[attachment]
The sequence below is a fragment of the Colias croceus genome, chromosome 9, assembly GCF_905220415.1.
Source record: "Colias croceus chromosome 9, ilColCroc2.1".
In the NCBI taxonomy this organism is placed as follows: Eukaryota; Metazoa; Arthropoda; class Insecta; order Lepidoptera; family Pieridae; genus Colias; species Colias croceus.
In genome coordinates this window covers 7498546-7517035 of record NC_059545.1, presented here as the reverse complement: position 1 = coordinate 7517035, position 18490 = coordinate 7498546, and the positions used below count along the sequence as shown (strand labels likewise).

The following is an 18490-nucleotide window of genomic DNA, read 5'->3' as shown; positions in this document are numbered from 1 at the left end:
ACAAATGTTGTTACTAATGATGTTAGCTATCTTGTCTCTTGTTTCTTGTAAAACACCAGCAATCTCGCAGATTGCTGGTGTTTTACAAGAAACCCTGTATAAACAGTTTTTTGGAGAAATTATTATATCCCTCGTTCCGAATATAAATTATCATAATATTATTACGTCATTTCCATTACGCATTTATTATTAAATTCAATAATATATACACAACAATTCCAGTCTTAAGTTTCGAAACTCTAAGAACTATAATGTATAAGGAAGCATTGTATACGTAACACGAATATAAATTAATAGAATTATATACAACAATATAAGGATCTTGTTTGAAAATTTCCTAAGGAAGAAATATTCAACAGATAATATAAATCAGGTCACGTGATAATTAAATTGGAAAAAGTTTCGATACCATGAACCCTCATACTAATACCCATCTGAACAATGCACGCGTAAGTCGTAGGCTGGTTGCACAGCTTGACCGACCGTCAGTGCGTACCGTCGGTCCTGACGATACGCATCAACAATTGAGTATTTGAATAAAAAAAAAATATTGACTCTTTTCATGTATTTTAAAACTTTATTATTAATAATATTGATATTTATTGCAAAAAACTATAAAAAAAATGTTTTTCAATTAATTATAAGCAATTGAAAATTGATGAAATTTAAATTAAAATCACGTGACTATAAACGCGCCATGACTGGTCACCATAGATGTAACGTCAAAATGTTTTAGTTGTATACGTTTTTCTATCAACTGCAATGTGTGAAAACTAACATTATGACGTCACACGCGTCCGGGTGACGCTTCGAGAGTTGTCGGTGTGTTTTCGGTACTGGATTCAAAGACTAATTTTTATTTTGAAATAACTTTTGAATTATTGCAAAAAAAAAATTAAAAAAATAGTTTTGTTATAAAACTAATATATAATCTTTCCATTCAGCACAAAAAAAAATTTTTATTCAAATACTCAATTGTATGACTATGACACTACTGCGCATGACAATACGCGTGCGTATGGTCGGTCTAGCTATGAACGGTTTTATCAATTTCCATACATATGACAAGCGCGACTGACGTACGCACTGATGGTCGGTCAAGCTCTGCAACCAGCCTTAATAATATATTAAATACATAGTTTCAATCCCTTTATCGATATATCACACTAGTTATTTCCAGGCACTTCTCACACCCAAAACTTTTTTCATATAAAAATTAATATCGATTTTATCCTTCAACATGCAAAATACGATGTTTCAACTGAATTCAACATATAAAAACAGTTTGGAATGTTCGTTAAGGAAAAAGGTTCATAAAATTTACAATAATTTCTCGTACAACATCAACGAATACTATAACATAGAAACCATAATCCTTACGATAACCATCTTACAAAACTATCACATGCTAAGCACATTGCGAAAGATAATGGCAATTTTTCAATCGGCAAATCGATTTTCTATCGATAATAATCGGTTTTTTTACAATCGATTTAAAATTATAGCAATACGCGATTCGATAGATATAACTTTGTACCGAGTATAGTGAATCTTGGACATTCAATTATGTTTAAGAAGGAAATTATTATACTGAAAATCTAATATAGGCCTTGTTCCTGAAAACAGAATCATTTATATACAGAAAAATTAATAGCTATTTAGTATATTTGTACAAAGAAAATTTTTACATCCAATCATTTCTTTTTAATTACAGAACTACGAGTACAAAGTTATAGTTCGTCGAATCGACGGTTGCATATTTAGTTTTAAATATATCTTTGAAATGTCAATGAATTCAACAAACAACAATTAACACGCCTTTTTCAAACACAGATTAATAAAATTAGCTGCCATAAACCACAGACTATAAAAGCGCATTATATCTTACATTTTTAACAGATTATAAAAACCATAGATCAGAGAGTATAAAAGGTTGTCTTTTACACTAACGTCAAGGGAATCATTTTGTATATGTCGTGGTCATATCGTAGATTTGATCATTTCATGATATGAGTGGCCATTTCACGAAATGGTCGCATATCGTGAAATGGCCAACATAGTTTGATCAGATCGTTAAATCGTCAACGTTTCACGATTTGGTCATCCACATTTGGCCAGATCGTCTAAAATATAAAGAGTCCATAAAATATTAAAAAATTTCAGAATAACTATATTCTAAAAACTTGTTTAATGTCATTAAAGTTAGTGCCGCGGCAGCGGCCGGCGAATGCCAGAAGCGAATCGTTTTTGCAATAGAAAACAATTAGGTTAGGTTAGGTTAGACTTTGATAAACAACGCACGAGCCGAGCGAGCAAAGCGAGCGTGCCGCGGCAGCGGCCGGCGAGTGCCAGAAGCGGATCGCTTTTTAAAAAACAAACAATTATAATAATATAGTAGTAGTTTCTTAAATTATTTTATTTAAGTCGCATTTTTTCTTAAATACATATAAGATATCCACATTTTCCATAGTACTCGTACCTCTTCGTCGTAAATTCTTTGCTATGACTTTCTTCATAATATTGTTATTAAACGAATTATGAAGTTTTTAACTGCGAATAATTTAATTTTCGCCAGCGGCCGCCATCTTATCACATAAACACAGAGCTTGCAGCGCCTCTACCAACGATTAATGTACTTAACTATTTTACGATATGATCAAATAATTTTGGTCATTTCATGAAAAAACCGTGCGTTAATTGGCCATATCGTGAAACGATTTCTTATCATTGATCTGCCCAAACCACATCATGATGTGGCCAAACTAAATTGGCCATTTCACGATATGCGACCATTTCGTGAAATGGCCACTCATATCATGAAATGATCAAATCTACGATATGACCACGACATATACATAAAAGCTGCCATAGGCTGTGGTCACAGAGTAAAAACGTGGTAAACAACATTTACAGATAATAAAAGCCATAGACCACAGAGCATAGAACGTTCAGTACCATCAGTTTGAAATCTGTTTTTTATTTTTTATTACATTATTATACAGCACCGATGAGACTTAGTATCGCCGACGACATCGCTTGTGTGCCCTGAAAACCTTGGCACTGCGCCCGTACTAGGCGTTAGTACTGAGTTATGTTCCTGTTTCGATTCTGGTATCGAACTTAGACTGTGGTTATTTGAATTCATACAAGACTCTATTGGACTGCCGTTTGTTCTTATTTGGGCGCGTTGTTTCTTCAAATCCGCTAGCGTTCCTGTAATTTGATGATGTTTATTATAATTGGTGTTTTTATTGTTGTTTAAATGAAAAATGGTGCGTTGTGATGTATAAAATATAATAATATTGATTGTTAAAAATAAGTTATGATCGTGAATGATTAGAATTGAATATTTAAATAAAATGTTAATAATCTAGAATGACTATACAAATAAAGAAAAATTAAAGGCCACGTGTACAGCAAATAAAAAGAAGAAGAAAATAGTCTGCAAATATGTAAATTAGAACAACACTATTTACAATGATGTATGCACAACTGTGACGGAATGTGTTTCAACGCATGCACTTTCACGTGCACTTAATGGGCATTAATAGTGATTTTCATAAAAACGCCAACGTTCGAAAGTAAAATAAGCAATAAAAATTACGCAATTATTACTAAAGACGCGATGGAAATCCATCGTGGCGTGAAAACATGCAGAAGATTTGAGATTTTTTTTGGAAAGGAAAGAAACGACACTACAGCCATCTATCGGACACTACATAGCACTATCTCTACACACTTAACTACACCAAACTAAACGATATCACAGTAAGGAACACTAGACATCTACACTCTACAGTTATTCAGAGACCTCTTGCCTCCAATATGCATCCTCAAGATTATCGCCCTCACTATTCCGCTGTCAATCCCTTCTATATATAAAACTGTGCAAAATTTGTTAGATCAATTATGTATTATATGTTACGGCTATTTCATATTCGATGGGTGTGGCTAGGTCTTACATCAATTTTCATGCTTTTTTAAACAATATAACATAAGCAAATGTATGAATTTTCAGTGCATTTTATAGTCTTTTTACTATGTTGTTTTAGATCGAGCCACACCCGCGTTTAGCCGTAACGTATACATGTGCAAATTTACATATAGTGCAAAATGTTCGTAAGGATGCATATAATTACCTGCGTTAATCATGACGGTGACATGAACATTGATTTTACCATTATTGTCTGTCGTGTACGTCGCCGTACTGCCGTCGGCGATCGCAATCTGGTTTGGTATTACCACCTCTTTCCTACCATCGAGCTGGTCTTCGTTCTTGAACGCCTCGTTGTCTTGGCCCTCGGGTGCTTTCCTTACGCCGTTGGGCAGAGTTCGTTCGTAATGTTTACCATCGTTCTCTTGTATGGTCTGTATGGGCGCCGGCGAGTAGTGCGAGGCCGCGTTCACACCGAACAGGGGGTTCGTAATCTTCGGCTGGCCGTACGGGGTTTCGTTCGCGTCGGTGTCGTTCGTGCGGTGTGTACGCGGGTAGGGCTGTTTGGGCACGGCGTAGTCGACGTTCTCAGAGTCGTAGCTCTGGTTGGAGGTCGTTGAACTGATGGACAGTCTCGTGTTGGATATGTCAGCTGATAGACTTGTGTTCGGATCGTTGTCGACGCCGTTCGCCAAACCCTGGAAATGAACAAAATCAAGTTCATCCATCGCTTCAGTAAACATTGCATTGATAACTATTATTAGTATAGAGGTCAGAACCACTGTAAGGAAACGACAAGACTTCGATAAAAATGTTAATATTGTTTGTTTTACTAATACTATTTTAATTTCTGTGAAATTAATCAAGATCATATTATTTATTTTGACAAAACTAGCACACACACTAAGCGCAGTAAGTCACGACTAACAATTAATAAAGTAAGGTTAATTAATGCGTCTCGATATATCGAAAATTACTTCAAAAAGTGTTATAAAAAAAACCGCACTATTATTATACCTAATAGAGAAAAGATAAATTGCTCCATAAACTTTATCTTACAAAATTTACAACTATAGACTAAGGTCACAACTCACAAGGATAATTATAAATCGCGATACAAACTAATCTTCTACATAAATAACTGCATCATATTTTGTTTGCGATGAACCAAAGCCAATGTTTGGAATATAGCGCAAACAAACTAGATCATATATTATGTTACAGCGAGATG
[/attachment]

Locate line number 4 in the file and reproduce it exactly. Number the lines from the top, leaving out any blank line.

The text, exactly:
In genome coordinates this window covers 7498546-7517035 of record NC_059545.1, presented here as the reverse complement: position 1 = coordinate 7517035, position 18490 = coordinate 7498546, and the positions used below count along the sequence as shown (strand labels likewise).